The life of a college student is busy and stressful, and that means your diet and exercise schedule are often left out in the cold. Whether you are just starting out as an undergrad or are already a graduate or professional student, knowing how to stay healthy on WSU campus is no small feat. Luckily, you have a number of resources right here on campus to help prepare you for the year ahead.
Here are five easy tips to help you stay healthy and feeling good:
1. Get your shut-eye
Over half of college students report that sleep difficulties affect their school performance. Half of the people reading this may not be getting enough sleep to function properly and excel in their classes. Half!
To help with this, set a regular sleep schedule: Go bed and wake up at around the same time every day. And avoid using caffeine to make up for inadequate sleep; instead, drink more water, eat healthy foods, and take short naps.
2. Eat to learn and get moving
Only 6% of college students report eating the recommended five servings of fruits and vegetables per day. Less than 50% of college students report getting in thirty minutes of moderate exercise at least three days per week. You could start seeing yourself performing better simply by fueling your body properly and going for a thirty minute walk a few times a week. You’ll be setting yourself up for success!
Eat more fruits and vegetables and less processed foods. Begin each meal with a large salad or an apple. Make water your beverage of choice; drink more water, and less soda, energy drinks, and juices. Fit in exercise wherever you can—take the stairs, park farther away, or walk the longer route to class.
Take advantage of the Mort Harris Recreation and Fitness Center that you pay for in your registration fees—they have excellent gym equipment and a variety of free fitness classes. This resource is completely free to you! And the Campus Health Center has a registered dietician to help with proper nutrition and weight management.
Last but not least, check out some of WSU’s healthier eating options on campus, such as Gold ‘n’ Greens, Subway, and La Pita Fresh, to name just a few. There are plenty of ways to incorporate a better diet and exercise on a student budget at WSU!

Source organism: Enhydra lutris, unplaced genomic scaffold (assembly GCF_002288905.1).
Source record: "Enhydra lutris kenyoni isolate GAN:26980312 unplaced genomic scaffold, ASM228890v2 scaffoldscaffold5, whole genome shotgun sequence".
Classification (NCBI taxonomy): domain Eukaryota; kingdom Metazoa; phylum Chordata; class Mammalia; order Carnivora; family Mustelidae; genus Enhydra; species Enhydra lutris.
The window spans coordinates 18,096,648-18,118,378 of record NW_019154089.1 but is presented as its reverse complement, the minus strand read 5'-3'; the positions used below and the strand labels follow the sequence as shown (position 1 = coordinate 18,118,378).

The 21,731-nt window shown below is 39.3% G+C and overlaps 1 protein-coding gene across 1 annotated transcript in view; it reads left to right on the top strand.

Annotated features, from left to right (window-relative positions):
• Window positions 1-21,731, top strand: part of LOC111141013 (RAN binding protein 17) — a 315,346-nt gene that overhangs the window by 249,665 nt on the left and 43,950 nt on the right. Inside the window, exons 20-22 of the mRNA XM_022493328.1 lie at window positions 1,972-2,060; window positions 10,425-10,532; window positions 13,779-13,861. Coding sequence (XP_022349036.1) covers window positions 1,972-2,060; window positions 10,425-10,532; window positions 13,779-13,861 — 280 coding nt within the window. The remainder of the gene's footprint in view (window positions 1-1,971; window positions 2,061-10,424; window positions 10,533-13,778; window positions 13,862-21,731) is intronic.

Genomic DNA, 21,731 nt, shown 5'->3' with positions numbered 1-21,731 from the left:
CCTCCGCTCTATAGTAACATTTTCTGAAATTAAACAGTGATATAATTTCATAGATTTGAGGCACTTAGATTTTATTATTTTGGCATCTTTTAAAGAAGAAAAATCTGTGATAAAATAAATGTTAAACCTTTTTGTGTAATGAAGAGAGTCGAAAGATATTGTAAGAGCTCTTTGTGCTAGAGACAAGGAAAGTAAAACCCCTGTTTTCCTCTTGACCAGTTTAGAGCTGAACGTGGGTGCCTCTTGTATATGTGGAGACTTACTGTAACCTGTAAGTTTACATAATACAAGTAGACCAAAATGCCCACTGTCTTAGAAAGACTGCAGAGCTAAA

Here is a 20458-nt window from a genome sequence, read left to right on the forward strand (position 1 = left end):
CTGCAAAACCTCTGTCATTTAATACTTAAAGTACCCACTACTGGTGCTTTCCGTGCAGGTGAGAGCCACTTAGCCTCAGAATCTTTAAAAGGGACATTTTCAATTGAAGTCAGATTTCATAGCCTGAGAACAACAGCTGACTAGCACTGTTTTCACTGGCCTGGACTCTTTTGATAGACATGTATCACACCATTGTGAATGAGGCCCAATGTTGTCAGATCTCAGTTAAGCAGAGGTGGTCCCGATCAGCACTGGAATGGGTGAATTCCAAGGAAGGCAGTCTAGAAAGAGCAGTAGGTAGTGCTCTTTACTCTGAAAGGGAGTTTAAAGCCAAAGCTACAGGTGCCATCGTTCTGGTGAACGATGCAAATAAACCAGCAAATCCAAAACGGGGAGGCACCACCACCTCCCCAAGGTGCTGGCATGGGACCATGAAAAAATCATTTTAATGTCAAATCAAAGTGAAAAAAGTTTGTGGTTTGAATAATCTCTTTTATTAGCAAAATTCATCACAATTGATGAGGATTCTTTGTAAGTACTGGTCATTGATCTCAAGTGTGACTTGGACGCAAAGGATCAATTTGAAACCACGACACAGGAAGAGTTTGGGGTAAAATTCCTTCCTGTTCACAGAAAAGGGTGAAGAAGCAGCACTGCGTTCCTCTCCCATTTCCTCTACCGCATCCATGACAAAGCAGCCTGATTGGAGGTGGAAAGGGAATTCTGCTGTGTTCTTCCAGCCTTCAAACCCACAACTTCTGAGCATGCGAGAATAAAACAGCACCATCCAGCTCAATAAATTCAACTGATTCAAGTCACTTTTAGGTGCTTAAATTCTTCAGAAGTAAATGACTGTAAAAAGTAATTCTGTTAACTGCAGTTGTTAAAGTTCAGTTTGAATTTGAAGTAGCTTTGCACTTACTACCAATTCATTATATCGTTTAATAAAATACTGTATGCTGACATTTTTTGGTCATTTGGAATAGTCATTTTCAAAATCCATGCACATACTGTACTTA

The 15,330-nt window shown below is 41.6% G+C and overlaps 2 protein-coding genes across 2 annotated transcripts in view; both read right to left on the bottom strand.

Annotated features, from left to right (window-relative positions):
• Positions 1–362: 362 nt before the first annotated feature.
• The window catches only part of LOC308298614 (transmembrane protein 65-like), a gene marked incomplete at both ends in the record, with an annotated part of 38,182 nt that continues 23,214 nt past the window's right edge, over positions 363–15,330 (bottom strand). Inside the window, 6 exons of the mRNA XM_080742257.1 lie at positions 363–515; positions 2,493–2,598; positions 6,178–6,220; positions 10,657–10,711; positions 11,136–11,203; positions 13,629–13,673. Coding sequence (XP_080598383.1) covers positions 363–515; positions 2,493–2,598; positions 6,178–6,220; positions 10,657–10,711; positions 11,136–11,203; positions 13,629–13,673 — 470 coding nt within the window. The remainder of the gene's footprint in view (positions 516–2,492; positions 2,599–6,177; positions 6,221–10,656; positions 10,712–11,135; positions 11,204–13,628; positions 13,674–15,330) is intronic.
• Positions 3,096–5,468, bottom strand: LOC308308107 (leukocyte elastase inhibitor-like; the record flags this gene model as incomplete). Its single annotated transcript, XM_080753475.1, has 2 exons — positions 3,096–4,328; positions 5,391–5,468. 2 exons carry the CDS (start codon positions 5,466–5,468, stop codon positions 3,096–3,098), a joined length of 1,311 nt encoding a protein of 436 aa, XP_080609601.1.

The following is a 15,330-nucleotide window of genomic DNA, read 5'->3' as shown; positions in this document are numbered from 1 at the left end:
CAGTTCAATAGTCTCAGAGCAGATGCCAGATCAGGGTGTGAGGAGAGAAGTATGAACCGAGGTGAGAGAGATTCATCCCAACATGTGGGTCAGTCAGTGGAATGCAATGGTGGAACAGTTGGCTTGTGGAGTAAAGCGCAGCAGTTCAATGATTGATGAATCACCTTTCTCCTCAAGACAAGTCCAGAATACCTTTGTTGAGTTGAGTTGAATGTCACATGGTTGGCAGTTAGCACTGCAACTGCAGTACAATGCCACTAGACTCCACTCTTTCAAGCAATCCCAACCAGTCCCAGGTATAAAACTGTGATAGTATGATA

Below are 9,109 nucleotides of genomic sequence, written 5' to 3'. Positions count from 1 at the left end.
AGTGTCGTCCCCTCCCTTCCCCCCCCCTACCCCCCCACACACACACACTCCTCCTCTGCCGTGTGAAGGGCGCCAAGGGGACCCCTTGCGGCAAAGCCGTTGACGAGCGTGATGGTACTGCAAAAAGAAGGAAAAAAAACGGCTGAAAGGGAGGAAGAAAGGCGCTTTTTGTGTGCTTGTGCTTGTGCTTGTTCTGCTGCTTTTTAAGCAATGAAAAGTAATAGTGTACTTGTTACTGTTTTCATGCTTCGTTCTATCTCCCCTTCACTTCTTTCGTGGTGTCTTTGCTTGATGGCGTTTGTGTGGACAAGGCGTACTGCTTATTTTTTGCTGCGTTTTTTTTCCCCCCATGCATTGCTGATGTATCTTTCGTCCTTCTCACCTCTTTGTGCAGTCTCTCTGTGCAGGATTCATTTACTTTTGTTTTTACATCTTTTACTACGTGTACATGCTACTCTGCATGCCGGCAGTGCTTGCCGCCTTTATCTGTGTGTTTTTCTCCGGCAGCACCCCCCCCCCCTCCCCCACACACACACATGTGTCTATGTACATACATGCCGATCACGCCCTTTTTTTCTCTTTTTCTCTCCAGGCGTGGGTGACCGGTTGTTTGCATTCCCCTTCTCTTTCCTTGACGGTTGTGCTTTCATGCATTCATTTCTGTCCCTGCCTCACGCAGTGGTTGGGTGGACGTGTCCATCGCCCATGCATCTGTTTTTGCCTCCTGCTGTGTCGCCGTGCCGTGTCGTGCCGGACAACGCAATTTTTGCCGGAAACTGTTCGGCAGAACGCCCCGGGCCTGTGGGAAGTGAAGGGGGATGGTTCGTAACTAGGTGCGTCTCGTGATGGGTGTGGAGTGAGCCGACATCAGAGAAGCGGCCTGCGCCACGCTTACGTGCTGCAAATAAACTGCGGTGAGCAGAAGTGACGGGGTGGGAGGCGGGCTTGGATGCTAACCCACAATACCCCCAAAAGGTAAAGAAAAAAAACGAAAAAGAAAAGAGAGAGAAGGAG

3. Manage stress
A staggering 75% of college students report high levels of stress; 43% of these students report that stress negatively affects their performance in school. It is easy to be overwhelmed and stressed out when you are juggling school, living on your own, and, often, part-time jobs and internships.
To combat this, check out stress-reduction apps like “Breathe2Relax” and “Take a Break,” and create a support system of family, friends, and/or campus staff to reach out for a listening ear. Call Counseling and Psychological Services (CAPS) if you are concerned about managing your stress level, or contact the Academic Success Center for help with study skills and to find info on time management seminars. WSU has a ton of great resources to help get a handle on your stress and anxiety!
4. Take care of your sexual health
Adolescents and young adults have the highest rates of sexually transmitted infections (STIs) of any other population. And that isn’t necessarily because you are the most sexually active; it is also because safe sex is not always on the forefront of your minds. But it should be!
If you are sexually active, please remember to:
- Limit the number of sexual partners you have.
- Use condoms. Every. Single. Time.
- Join the Campus Health Center’s Condom Club ($5 for 50 condoms!).
- Get yourself tested: Whether you utilize the STI and HIV testing services (free if you are uninsured and under the age of 24 from the Campus Health Center or visit your health-care provider, getting tested is a big step toward managing your sexual health.
5. Get up-to-date (on your vaccinations, that is)
Immunizations are not just for babies and kids. Recent years have seen multiple outbreaks of vaccine-preventable diseases on college campuses: Mumps at Ohio State, meningitis at Princeton and the University of California, Santa Barbara are just a few recent outbreaks that have caused serious health problems and even death among college students.
Do not let a preventable disease get you down; ensure that your vaccinations are up-to-date.